Since August is a holiday month, and I have a 6,000-word paper to prepare for publication, I hope readers will forgive me for being terribly idle and occasionally repeating old posts. This one was originally posted in March 2015. Subsequently, I refined and strengthened it with information supplied by kind readers. I ask readers to remember that, when it refers to 'now' or 'the present' or 'currently', it is referring to March 2015. In my view, the most important parts of this are the two passages from Cardinal Mueller.
Non-Catholics often misunderstand the position of the Archiepiscopal See of Westminster; and this can lead to unfairness towards its occupant. I think the reactions of some people inside the Catholic Church can also be misinformed and hence unfair. I have in my mind, of course, the controversy currently raging as a result of Cardinal Nichols' less than enthusiastic reaction to the Letter of the 500 clergy. But this whole question is of importance because it bears on matters of ecclesiological doctrine which, in fact, are the real basis of the Church's current upheavals. Which is how Cardinal Mueller comes into the question.
The Archbishop of Westminster is not, as journalists and others often appear to assume, a sort of Catholic equivalent of the Archbishop of Canterbury. The common notion that 'primate' and 'archbishop' and 'metropolitan' are interchangeable terms is historically false. The Archbishop of Canterbury is a Primate. And he is Primate of All England (totius Angliae), with certain powers (of a legatus natus sanctae Sedis continued to him by statute after the Schism) even within the Province of York. When he visitatorially enters another diocese, the Diocesan Bishop automatically but temporarily loses his diocesan jurisdiction. He is known sometimes colloquially as alterius orbis papa, and his primatial dignity, remarkably, is sustained by the possession of an episcopal Curia comprising a Provincial Dean (the Bishop of London), Chancellor (Bishop of Winchester), Vice-Chancellor (Bishop of Lincoln), Precentor (Bishop of Salisbury), Chaplain (Bishop of Worcester), and Cross-bearer (bishop of Rochester).Whatever you may think about the theological or sacramental status of a modern Anglican Archbishop of Canterbury, these structural and legal arrangements are, substantially, in continuity with the very grand position and considerable primatial authority held by medieval Archbishops of Canterbury, as the holders of an office that historically went far back before the time when there was a King or a Kingdom of England.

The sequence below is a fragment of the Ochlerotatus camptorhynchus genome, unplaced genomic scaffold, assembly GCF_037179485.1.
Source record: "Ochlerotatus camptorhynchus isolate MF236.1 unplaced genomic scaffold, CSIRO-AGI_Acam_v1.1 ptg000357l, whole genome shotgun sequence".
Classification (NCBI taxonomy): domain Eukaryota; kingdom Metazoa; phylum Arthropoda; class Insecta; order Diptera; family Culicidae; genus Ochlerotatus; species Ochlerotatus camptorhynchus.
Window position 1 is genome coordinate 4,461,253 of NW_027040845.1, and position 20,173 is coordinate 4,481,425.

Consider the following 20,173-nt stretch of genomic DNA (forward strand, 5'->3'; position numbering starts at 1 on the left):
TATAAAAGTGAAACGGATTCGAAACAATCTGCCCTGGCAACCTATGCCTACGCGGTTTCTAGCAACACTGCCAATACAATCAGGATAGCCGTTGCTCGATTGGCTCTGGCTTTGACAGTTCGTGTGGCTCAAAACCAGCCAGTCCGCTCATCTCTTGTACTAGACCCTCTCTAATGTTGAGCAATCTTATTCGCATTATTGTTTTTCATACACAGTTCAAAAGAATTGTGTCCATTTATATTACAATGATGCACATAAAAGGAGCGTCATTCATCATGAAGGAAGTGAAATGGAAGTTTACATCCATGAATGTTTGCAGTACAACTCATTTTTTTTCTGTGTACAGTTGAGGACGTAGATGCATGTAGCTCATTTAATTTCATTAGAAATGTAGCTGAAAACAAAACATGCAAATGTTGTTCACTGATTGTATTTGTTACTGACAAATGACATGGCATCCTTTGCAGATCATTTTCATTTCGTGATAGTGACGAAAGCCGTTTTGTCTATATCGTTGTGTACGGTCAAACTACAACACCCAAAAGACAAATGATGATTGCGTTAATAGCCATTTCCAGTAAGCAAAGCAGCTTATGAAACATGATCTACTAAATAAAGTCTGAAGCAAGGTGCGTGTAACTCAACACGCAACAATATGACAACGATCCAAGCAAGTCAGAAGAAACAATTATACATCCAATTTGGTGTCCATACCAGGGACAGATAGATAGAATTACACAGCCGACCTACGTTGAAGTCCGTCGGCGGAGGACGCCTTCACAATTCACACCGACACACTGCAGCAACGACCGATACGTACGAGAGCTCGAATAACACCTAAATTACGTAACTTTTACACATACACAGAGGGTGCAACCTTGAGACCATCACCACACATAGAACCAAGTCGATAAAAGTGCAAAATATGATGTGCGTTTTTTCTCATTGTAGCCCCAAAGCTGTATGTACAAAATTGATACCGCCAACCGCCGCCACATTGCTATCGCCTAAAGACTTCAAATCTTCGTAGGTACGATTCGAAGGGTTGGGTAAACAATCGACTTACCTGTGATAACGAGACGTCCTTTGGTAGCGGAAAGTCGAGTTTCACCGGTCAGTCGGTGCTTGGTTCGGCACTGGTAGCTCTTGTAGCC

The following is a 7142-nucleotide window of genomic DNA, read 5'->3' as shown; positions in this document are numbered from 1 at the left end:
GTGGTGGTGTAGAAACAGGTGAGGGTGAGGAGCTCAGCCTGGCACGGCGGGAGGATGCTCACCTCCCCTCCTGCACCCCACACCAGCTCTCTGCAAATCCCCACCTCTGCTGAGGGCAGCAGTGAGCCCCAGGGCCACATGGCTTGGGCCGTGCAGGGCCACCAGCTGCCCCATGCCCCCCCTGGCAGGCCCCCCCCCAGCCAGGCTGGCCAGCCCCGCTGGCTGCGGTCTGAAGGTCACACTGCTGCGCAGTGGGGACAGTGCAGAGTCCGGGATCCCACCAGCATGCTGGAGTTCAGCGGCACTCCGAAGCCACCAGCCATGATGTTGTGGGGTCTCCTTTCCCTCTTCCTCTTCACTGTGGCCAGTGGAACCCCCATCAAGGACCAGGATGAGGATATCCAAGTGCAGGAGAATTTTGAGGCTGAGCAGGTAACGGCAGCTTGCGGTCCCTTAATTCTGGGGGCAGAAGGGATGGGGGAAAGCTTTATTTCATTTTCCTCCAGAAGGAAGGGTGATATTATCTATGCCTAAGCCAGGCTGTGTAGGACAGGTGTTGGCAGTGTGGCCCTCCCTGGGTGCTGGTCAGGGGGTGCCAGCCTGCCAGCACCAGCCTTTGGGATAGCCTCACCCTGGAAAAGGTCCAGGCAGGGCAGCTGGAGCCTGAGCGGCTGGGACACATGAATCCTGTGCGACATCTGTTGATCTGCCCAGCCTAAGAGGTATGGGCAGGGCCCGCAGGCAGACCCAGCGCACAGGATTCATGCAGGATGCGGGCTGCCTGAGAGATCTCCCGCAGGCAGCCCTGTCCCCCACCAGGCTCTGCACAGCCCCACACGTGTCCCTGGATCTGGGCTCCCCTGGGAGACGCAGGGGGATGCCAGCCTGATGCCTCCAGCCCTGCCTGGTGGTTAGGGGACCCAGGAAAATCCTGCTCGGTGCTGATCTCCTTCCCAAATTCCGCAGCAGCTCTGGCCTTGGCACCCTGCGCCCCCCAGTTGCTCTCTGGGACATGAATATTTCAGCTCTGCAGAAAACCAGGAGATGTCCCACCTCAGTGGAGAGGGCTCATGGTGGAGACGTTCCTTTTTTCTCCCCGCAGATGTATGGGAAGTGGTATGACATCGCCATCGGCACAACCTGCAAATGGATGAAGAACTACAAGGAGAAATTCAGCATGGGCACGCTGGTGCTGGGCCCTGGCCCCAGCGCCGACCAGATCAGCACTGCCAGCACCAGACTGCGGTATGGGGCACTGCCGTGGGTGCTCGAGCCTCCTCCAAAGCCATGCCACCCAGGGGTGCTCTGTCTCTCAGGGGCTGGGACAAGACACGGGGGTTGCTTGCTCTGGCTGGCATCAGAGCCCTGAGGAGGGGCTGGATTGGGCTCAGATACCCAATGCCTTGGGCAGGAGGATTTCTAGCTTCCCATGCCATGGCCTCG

The See of Westminster has never been constituted or recognised by the Holy See as a Primatial See. An obvious moment to have given it that dignity would have been in 1911, when the Sees of Birmingham and Liverpool were raised to metropolitan status. There was indeed at that time a desire (see the thread) to preserve the national position of Westminster; its Archbishop was made the permanent chairman (Praeses perpetuus) of episcopal meetings and given the right to represent the national Catholic community to the Civil Power (as long as he said only what his fellow-bishops had by a majority vote agreed). But he was given no jurisdiction and the only 'ritual' dignities conferred were those of using pallium and cathedra throughout England and Wales, and having his metropolitical cross carried before him anywhere in the country. This falls far short of the old 'primatial' conception.
I now turn aside to dispose of a couple of minor details. [(1) The Holy See did once grant the See of Westminster a coat of arms almost identical with that of Canterbury, Pallium and Primatial Cross (with a field gules [red] rather than azure [blue]). But, subsequently, as the impropriety of this became better and better understood, Archbishops of Westminster changed that shield by omitting the Primatial Cross, firstly, replacing it with a fleur de lys; and then simply leaving its place blank. (2) At Vatican II Cardinal Heenan rather boldly subscribed the conciliar documents as Primas Angliae.] But neither of these oddities means that the Archbishop of Westminster has acquired jurisdiction such as that enjoyed before and since the Reformation by the Archbishops of Canterbury ... primatial jurisdiction which, in any case, is ruled out by the current Code of Canon Law (vide Canonem 438). The position of the Archbishop of Westminster is thus simply as it is described in the front of my Breviary in a decree signed by Cardinal Griffin: Coetus episcopalis totius Angliae et Cambriae Praeses Perpetuus (in another Breviary I possess, the corresponding part of a parallel decree from the Archbishop of Malines describes him as Primas Belgii). He is, additionally, Metropolitan of his own province [comprising the dioceses of Brentwood, East Anglia, Northampton, and Nottingham], with the distinctly tenuous and limited metropolitical powers described in Canon 436. He has no metropolitical relationship with the totally independant metropolitical provinces of Birmingham, Liverpool, Cardiff and Southwark, or with three extra-provincial entities, the Ukrainian Eparchy of the Holy Family, the Military Ordinariate, and the Ordinariate of Our Lady of Walsingham (all three of which, incidentally, extend beyond the boundaries of the Episcopal Conference of England and Wales).